Millions of people from around the world visit our nation’s capital each year. This month, about a hundred new lawmakers are arriving in Washington. They would be wise to do some sightseeing and pay attention to a few details for inspiration and guidance.

The reflecting pool on the north side of the capitol symbolizes the fact that the men and women we elect to Congress reflect all of us. We send them to Washington to enact laws that protect what people from coast to coast feel is most important to themselves, their businesses and the nation.

A year ago the reflecting pool was empty due to construction. When rainwater pooled there, it became stagnant and smelly. Some might say this sad state of affairs was an apt reflection of a Congress that didn’t always represent the people’s priorities.

Farmers and ranchers certainly experienced this several times during the 111th Congress. The House passed a climate “cap and trade” bill that would make life more difficult and costly, while doing little if anything to curb climate change. Major emitters — and competitors — like China and India would not have had to cut their greenhouse gas emissions.

Extension of tax cuts to keep the economic recovery on a forward path was delayed. Congress didn’t pass the tax cuts until after the election. Congress passed the health care reform bill despite concerns about how it would affect small businesses. Some lawmakers were pushing for the federal government to seize control from states over the regulation of nearly every pond, ditch or puddle. Meanwhile, the national debt grew, and grew.

Only time will tell

Last November voters elected about 100 new members of Congress. Today, the reflecting pool is again filled with water. Is this an indication that the new Congress will truly reflect the people’s wishes? Maybe. Maybe not. One can only hope.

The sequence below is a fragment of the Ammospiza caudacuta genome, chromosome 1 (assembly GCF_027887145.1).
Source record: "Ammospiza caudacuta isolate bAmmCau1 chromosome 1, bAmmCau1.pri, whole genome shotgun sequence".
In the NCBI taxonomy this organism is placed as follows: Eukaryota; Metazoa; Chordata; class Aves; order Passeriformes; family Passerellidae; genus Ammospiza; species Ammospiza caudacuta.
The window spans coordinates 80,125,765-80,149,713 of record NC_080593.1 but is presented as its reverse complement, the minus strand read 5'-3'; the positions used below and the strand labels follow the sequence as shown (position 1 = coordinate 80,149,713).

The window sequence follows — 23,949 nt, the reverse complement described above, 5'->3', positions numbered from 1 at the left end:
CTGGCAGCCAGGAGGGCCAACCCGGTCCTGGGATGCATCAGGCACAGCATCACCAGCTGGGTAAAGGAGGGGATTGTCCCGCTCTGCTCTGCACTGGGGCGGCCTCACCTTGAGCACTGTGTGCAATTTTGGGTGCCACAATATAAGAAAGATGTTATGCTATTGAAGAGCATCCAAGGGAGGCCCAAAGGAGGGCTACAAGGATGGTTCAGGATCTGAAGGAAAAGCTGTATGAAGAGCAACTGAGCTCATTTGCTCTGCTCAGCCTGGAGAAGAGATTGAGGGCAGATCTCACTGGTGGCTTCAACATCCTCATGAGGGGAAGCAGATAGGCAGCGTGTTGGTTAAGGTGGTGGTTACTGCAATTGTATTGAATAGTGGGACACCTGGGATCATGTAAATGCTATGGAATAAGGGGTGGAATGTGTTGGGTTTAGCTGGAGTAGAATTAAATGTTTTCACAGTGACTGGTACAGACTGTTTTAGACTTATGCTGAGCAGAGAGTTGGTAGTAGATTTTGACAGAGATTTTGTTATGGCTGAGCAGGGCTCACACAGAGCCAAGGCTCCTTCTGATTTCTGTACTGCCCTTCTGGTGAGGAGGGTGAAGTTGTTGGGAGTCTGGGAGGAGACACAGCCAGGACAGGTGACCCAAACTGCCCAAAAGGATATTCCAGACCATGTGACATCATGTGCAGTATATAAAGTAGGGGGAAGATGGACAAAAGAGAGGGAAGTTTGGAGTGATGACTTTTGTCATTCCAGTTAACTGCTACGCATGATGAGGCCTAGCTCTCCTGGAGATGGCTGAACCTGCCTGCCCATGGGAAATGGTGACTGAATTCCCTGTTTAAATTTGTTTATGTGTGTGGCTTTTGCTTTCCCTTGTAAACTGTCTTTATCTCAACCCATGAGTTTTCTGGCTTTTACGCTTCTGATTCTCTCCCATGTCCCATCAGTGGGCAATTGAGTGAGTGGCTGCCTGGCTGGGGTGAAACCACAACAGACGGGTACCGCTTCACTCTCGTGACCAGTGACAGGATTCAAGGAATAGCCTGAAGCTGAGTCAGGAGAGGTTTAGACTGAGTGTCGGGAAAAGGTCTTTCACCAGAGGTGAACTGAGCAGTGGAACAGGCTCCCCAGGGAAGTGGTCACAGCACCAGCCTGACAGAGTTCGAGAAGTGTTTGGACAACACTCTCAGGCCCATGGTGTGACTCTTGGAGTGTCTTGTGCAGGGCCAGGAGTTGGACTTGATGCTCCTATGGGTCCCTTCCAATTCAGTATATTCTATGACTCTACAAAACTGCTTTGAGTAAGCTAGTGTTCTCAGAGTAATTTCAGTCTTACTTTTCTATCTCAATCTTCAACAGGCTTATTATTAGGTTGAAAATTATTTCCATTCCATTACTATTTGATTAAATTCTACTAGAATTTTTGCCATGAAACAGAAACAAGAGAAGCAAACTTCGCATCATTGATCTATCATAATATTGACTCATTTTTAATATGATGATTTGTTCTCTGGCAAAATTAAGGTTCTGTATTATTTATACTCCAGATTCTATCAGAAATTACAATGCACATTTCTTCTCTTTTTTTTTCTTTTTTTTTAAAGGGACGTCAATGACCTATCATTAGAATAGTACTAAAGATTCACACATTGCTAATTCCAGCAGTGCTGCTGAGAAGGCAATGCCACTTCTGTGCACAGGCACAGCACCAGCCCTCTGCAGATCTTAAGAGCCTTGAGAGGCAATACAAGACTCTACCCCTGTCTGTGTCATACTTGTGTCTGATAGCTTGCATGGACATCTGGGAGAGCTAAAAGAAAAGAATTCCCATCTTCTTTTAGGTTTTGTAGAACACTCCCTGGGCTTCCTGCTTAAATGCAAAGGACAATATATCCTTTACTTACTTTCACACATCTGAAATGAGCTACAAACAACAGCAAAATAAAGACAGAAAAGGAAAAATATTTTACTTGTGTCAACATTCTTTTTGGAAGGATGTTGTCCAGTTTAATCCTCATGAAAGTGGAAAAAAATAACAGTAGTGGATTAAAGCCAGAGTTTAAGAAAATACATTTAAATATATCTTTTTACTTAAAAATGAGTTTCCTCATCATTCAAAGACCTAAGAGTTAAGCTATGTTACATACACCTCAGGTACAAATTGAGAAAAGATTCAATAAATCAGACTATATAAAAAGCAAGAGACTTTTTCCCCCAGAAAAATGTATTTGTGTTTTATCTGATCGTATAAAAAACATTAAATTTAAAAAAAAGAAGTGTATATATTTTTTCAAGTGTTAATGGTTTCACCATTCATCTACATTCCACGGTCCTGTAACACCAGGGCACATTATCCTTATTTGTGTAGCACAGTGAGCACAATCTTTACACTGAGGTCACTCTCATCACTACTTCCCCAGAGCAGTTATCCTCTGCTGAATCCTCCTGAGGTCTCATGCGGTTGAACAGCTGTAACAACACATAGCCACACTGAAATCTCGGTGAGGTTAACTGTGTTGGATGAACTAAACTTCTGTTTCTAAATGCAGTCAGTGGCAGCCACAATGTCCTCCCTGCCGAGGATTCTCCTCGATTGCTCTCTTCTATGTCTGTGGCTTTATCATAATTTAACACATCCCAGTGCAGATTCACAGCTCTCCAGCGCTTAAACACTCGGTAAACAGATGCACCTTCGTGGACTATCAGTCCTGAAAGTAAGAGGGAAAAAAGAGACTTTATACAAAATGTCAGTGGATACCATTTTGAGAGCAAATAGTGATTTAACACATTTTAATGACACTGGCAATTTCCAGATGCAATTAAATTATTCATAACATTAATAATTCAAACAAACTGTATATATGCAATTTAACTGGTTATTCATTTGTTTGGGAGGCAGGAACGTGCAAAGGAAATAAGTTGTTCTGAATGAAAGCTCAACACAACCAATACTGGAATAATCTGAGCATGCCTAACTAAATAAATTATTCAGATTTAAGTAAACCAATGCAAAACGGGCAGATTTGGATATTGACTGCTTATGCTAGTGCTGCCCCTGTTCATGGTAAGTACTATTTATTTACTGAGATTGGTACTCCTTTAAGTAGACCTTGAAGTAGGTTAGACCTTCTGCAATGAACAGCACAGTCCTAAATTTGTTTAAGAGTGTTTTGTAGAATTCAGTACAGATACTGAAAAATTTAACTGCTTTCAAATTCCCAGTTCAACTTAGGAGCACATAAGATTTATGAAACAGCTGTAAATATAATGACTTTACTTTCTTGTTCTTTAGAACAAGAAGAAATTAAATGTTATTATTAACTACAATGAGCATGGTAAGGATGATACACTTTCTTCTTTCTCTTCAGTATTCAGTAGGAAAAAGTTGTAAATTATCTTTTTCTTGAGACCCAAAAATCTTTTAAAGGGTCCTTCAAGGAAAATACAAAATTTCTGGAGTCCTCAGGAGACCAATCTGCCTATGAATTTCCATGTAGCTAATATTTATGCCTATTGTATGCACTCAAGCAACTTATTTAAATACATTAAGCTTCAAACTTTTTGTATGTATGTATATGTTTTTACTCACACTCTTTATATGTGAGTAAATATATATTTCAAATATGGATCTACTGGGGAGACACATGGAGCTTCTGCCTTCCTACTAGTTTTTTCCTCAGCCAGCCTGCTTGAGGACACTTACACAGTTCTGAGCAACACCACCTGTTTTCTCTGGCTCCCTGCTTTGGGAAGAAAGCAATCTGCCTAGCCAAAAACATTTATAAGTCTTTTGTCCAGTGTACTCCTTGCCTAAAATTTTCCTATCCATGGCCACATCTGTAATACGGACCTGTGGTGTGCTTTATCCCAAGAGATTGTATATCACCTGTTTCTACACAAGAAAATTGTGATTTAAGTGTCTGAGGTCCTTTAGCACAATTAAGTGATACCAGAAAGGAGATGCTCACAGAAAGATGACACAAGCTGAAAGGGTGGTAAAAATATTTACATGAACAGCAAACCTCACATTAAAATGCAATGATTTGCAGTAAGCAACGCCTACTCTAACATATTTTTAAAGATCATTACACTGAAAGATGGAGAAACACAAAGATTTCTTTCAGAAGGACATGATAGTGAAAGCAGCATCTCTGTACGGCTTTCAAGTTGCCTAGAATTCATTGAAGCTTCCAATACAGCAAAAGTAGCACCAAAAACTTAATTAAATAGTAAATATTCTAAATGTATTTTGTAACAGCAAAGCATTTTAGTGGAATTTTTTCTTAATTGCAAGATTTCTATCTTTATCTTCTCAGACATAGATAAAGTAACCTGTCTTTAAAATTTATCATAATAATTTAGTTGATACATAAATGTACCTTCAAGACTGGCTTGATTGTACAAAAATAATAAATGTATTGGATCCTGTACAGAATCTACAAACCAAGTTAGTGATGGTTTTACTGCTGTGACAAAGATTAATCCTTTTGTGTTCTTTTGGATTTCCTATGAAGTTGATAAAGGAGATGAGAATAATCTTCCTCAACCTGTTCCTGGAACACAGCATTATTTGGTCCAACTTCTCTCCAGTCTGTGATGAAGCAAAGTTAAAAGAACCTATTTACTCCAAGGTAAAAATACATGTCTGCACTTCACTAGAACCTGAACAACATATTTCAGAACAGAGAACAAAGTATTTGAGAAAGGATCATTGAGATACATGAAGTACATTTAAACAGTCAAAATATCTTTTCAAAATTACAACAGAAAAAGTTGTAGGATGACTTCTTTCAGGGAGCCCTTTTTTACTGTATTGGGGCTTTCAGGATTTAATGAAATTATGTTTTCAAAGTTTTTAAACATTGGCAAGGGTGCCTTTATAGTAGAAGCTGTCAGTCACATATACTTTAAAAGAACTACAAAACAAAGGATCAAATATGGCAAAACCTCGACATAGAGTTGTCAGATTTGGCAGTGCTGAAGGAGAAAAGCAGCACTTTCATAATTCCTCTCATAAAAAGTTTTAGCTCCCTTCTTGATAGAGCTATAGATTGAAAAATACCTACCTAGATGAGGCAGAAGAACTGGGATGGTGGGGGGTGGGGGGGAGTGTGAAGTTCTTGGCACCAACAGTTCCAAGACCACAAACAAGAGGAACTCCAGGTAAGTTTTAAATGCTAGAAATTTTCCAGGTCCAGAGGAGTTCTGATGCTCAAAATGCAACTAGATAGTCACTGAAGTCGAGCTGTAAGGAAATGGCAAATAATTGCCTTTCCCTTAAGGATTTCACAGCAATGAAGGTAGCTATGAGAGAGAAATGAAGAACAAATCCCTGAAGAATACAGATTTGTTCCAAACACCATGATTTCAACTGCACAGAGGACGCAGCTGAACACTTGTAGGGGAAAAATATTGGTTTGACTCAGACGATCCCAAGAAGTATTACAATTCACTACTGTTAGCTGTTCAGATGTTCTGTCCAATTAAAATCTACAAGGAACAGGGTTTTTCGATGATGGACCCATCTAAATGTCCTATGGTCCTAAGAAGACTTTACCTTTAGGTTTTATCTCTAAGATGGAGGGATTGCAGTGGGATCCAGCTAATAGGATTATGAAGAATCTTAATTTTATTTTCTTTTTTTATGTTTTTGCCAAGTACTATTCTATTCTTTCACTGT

The capitol grounds are a sylvan retreat in the middle of urban Washington, D.C. Planted with several species of tree, shrub and flower, the grounds could symbolize the abundance and diversity of our nation’s agriculture. It’s ironic then, that agriculture sometimes seems so far from lawmakers’ minds.

At least nine new members of Congress will bring strong agricultural backgrounds that may inform their votes. Many others, though, will be greenhorns. They won’t necessarily understand why we need a farm bill, or free trade agreements. Farmers and ranchers in their states and districts will need to let them know how legislation would affect them and the nation’s food security.

The capitol is situated at the center of Washington, with the city’s four quadrants radiating from it. Congress’ actions radiate to every part of our nation. Whether you’re a hipster buying bread in New York City, a corn farmer in Nebraska or a cowboy driving beef on the hoof across Montana, legislation that affects our ability to produce food, fiber and fuel affects us all.

We all want the best for our country and a government that allows us to reach our fullest potential. Let’s hope the 112th Congress will reflect and advance our goals.

EDITOR’S NOTE — Lynne Finnerty is the editor of FBNews, the newspaper of the American Farm Bureau Federation.